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Author Topic: Cromatic vs Diatonic Sound  (Read 2916 times)

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nemethmik

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Cromatic vs Diatonic Sound
« on: July 28, 2009, 12:45:44 PM »

Yesterday I gave a try to my wife's 2-reed Piano Accordion (Weltmeister Rubin). The instrument worked great, perfect bellows easy to play, but it had so wet sound that I was not able to listen to the wahwahwahwah sound for more than ten minutes. I went to a music store and tried several piano accordions of different brands and makes. All had this weird sound. I fully understand now why accordion music went out of fashion and lost its popularity. On the other hand, my diatonic 2-reed box has great (swing) sound. My Cajun 4-reed box has terrific sound. I wonder whether it's possible to get a Piano Accordion that is not tuned to that annoying wet sound? I am afraid that Chromatic Button Accordions have exactly the same sound as the Piano Accordions. I was listening full length the video on http://forum.melodeon.net/index.php/topic,1922.0.html and none of the accordions had the sound I'd love. On the other hand, on YouTube I saw a number of videos where the Piano or CB Accordion had great/acceptable sound. But these models were mostly very expensive custom made boxes (for example, Saltarelle Chaville). I am nearly sure that I will not be happy with the sound of any Hohner or Weltmeister PA or CBA. Weltmeister has a couple of CBA models for the French market, do they sound the same as their regular PA and CBA models?
Thanks, Miki
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Malcolm Clapp

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Re: Cromatic vs Diatonic Sound
« Reply #1 on: July 28, 2009, 03:38:12 PM »

I fully understand now why accordion music went out of fashion and lost its popularity.

When? Where? I must have missed that.... >:E

Seriously though, if we all had the same tastes, what a boring world it would be.

Accordions can be tuned more dry.  Or more wet. Keeps many of us repairers in business    :D

MC
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RGF

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Re: Cromatic vs Diatonic Sound
« Reply #2 on: July 28, 2009, 05:02:04 PM »

As Malcom has said, the degree of wet/dry is a function of the tuning, not anything intrinsic in the piano accordion.  Here in the states, taking PA lessons as a lad back in the 50's & 60's, instruments with any degree of wet tuning were all but unkown to us. I think that our parents found that sound too "old world" or something -- after all, this is America....in the fifites....and we want modern! As a result, the vast majority of used piano accordions to be found here are full size (41/120) and completely dry tuned, with either octave (LM) or double octave (LMH) reeds.

When I returned to playing after a 40-year layoff, I purchased a Weltmeister Rubin, and had the same reaction as you did. I wound up de-tuning the sharp reeds quite a bit, to reduce the wetness of the sound. Ditto for the 3-reed Weltmeister Juwel that recently replaced the Rubin. As well as for my new 34/72 Serenellini. Apparently my taste is for something a bit dryer than the majority of what's being sold these days. (And since I started in with the button box a few years ago, I've done the same for my Pokerwork and Erica.)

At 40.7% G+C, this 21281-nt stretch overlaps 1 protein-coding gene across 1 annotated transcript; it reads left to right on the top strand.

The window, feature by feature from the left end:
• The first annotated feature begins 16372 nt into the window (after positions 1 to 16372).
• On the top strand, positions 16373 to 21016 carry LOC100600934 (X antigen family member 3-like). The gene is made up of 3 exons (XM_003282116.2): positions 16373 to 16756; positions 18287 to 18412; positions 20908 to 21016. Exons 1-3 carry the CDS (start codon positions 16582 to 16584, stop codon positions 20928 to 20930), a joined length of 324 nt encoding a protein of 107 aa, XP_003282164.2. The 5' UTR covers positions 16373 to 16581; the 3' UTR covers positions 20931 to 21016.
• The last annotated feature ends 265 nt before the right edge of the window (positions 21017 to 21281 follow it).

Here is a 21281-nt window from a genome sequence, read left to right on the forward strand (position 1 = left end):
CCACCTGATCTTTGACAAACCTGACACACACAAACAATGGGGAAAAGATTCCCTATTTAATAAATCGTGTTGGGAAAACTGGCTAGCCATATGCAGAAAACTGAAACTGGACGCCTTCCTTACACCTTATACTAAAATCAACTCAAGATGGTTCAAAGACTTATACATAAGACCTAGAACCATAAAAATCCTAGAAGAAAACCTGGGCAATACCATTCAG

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george garside

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Re: Cromatic vs Diatonic Sound
« Reply #3 on: July 28, 2009, 05:30:52 PM »

on the other hand some of us like  so called wet tuning  and feel that a dry tuned box sounds like a trapped fart trying to find a way out!  With a 7+ coupler box be it piano, continental or diatonic  you can get a very dry sound by using the middle & low concert pitch reeds or, provided its not octave tuned you can gt full 3 voice musette by using the concert pitch plus sharp & flat reeds. 

george   ;)
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triskel

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Re: Cromatic vs Diatonic Sound
« Reply #4 on: July 28, 2009, 06:05:40 PM »

When I returned to playing after a 40-year layoff, I purchased a Weltmeister Rubin, and had the same reaction as you did. I wound up de-tuning the sharp reeds quite a bit, to reduce the wetness of the sound. Ditto for the 3-reed Weltmeister Juwel that recently replaced the Rubin. As well as for my new 34/72 Serenellini. Apparently my taste is for something a bit dryer than the majority of what's being sold these days.

I'm not sure about Weltmeister, but certainly with Serenellini you can specify the tuning you want. But then it's down to the importer/dealer to know what's generally wanted by their customers (can be hard!) and to order that from the factory - these days I'd usually specify "Americano" (+10 cents), when dealing with Serenellini, but some people want drier, and some want wetter.

You can please some of the people all of the time and all of the people some of the time, but you can't please all of the people all of the time...   :-\